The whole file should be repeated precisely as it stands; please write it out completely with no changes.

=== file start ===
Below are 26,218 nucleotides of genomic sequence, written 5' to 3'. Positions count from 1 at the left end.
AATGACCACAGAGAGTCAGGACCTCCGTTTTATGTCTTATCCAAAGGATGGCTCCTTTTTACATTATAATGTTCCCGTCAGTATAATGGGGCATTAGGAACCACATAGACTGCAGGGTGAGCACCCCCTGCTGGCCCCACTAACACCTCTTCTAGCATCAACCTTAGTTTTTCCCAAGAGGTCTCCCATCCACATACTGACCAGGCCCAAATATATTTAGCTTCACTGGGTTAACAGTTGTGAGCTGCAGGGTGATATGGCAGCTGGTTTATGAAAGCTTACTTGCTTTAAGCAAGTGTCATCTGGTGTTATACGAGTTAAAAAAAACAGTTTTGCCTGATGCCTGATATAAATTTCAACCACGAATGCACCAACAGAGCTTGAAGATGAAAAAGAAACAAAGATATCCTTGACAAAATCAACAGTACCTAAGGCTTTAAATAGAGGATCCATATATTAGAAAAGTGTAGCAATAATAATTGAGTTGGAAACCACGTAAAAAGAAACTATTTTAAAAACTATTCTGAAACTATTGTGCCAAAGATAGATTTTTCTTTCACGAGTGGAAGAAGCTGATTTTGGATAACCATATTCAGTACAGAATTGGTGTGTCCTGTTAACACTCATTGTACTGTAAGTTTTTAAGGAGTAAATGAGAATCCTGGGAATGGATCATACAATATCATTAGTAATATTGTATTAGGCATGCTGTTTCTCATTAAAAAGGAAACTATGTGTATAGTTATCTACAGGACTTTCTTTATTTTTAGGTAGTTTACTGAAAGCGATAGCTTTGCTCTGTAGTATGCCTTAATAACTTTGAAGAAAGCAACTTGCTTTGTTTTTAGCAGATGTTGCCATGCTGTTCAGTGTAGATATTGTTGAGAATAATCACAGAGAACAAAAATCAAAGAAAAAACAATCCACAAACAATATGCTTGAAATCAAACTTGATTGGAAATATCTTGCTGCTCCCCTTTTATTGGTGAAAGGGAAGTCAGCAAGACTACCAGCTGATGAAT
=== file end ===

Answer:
Below are 26,218 nucleotides of genomic sequence, written 5' to 3'. Positions count from 1 at the left end.
AATGACCACAGAGAGTCAGGACCTCCGTTTTATGTCTTATCCAAAGGATGGCTCCTTTTTACATTATAATGTTCCCGTCAGTATAATGGGGCATTAGGAACCACATAGACTGCAGGGTGAGCACCCCCTGCTGGCCCCACTAACACCTCTTCTAGCATCAACCTTAGTTTTTCCCAAGAGGTCTCCCATCCACATACTGACCAGGCCCAAATATATTTAGCTTCACTGGGTTAACAGTTGTGAGCTGCAGGGTGATATGGCAGCTGGTTTATGAAAGCTTACTTGCTTTAAGCAAGTGTCATCTGGTGTTATACGAGTTAAAAAAAACAGTTTTGCCTGATGCCTGATATAAATTTCAACCACGAATGCACCAACAGAGCTTGAAGATGAAAAAGAAACAAAGATATCCTTGACAAAATCAACAGTACCTAAGGCTTTAAATAGAGGATCCATATATTAGAAAAGTGTAGCAATAATAATTGAGTTGGAAACCACGTAAAAAGAAACTATTTTAAAAACTATTCTGAAACTATTGTGCCAAAGATAGATTTTTCTTTCACGAGTGGAAGAAGCTGATTTTGGATAACCATATTCAGTACAGAATTGGTGTGTCCTGTTAACACTCATTGTACTGTAAGTTTTTAAGGAGTAAATGAGAATCCTGGGAATGGATCATACAATATCATTAGTAATATTGTATTAGGCATGCTGTTTCTCATTAAAAAGGAAACTATGTGTATAGTTATCTACAGGACTTTCTTTATTTTTAGGTAGTTTACTGAAAGCGATAGCTTTGCTCTGTAGTATGCCTTAATAACTTTGAAGAAAGCAACTTGCTTTGTTTTTAGCAGATGTTGCCATGCTGTTCAGTGTAGATATTGTTGAGAATAATCACAGAGAACAAAAATCAAAGAAAAAACAATCCACAAACAATATGCTTGAAATCAAACTTGATTGGAAATATCTTGCTGCTCCCCTTTTATTGGTGAAAGGGAAGTCAGCAAGACTACCAGCTGATGAAT